Battling in Pokemon Brilliant Diamond and Shining Pearl remains unchanged from the core formula, and doesn’t include any of the added features from recent generations, such as Dynamaxing, Z-Moves, or Mega Evolving. The traditional experience is serviceable enough, and benefits from lively new character and move animations.
When battling, players will also notice realistic, detailed environments. When fighting inside of a school, you can see bookshelves and desks in the surrounding area. Light shines through the windows, reflecting the real-world time of day according to your Nintendo Switch’s internal clock. It’s a welcome visual update to the battle environment.
For as faithful of remakes as they are, there are some pretty notable changes in Pokemon Brilliant Diamond and Shining Pearl, several of which are quality of life changes. This includes the removal of the Exp. Share item in favor of rewarding all party-members with Exp., regardless of if they participated or not. The constant hot potato of moving your Exp. Share around after every battle in order to ensure none of your party-members fell behind is not missed.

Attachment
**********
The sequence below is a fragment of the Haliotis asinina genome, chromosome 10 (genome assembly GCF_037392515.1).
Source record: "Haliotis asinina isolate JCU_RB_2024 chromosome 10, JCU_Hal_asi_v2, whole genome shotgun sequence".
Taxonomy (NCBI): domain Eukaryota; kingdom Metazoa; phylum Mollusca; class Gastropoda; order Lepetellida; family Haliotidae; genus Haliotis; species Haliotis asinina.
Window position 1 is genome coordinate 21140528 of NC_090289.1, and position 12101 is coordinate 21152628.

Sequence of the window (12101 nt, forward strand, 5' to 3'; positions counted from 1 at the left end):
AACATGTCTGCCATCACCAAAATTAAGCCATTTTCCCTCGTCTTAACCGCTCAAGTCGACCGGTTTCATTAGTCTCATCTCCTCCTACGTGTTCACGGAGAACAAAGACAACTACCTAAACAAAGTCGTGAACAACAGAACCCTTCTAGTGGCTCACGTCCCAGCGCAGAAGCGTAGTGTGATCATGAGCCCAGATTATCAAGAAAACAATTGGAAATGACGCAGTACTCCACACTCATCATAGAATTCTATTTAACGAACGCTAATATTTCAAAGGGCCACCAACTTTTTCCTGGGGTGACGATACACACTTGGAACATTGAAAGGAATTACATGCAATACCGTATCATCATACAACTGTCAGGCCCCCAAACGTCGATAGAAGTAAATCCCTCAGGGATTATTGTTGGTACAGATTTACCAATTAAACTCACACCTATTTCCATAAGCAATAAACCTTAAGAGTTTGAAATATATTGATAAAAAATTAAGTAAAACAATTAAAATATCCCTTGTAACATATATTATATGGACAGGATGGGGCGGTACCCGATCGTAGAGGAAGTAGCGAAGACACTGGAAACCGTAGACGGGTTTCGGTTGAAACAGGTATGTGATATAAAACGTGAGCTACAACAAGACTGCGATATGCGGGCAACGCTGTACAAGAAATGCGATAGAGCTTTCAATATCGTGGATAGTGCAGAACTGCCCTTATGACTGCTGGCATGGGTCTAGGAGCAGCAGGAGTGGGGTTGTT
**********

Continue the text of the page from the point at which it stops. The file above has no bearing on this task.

Players can also access their Pokemon storage just about anywhere in the world, no longer having to stop at a Pokemon Center. This feature was first introduced in 2018’s Let’s Go Pikachu! and Let’s Go Eevee! and also returned in 2019’s Sword and Shield.
Easily the biggest quality of life change in Pokemon Brilliant Diamond and Shining Pearl is the removal of HMs. Gone are the days of wasting a spot in a Pokemon’s move set on Strength or Rock Smash. Now, an app on the Poketech allows the player to execute these moves in the overworld with the assistance of wild Pokemon. The HM moves that were once used to cut down trees, smash rocks, and traverse the environment are still present in the game, but now as TMs that are completely optional, rather than requirements for progression.